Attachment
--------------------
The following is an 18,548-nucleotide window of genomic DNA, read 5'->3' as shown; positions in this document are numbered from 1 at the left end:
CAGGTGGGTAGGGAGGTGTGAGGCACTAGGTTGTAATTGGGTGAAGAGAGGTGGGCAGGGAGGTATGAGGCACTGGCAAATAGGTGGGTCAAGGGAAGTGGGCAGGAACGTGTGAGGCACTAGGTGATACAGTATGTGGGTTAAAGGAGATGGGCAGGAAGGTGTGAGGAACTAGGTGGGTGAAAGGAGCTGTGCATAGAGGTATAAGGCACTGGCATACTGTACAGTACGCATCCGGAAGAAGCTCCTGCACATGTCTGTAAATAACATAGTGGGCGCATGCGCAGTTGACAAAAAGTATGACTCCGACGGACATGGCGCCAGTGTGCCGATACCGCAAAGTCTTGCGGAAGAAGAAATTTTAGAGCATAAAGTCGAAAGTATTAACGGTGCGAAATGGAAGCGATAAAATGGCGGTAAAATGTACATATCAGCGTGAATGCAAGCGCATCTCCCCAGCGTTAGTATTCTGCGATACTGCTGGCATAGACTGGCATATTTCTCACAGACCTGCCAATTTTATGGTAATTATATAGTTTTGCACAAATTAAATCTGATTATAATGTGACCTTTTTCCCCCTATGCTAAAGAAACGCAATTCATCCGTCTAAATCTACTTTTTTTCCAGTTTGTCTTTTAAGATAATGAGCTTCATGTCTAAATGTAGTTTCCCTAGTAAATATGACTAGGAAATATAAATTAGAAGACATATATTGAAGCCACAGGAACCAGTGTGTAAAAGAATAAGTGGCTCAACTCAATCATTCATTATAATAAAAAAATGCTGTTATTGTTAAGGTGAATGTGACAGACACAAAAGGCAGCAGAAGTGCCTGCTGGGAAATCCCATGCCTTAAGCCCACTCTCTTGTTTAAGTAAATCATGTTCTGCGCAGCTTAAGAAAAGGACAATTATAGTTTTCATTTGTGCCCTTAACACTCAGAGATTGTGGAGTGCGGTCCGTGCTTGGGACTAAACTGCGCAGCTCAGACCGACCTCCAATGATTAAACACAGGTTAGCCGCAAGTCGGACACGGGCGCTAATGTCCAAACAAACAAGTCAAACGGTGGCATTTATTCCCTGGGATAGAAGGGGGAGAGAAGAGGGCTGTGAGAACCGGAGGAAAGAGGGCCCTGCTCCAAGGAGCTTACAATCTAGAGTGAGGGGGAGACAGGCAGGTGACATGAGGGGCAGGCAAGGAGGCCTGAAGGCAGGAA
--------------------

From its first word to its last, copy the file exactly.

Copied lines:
The following is an 18,548-nucleotide window of genomic DNA, read 5'->3' as shown; positions in this document are numbered from 1 at the left end:
CAGGTGGGTAGGGAGGTGTGAGGCACTAGGTTGTAATTGGGTGAAGAGAGGTGGGCAGGGAGGTATGAGGCACTGGCAAATAGGTGGGTCAAGGGAAGTGGGCAGGAACGTGTGAGGCACTAGGTGATACAGTATGTGGGTTAAAGGAGATGGGCAGGAAGGTGTGAGGAACTAGGTGGGTGAAAGGAGCTGTGCATAGAGGTATAAGGCACTGGCATACTGTACAGTACGCATCCGGAAGAAGCTCCTGCACATGTCTGTAAATAACATAGTGGGCGCATGCGCAGTTGACAAAAAGTATGACTCCGACGGACATGGCGCCAGTGTGCCGATACCGCAAAGTCTTGCGGAAGAAGAAATTTTAGAGCATAAAGTCGAAAGTATTAACGGTGCGAAATGGAAGCGATAAAATGGCGGTAAAATGTACATATCAGCGTGAATGCAAGCGCATCTCCCCAGCGTTAGTATTCTGCGATACTGCTGGCATAGACTGGCATATTTCTCACAGACCTGCCAATTTTATGGTAATTATATAGTTTTGCACAAATTAAATCTGATTATAATGTGACCTTTTTCCCCCTATGCTAAAGAAACGCAATTCATCCGTCTAAATCTACTTTTTTTCCAGTTTGTCTTTTAAGATAATGAGCTTCATGTCTAAATGTAGTTTCCCTAGTAAATATGACTAGGAAATATAAATTAGAAGACATATATTGAAGCCACAGGAACCAGTGTGTAAAAGAATAAGTGGCTCAACTCAATCATTCATTATAATAAAAAAATGCTGTTATTGTTAAGGTGAATGTGACAGACACAAAAGGCAGCAGAAGTGCCTGCTGGGAAATCCCATGCCTTAAGCCCACTCTCTTGTTTAAGTAAATCATGTTCTGCGCAGCTTAAGAAAAGGACAATTATAGTTTTCATTTGTGCCCTTAACACTCAGAGATTGTGGAGTGCGGTCCGTGCTTGGGACTAAACTGCGCAGCTCAGACCGACCTCCAATGATTAAACACAGGTTAGCCGCAAGTCGGACACGGGCGCTAATGTCCAAACAAACAAGTCAAACGGTGGCATTTATTCCCTGGGATAGAAGGGGGAGAGAAGAGGGCTGTGAGAACCGGAGGAAAGAGGGCCCTGCTCCAAGGAGCTTACAATCTAGAGTGAGGGGGAGACAGGCAGGTGACATGAGGGGCAGGCAAGGAGGCCTGAAGGCAGGAA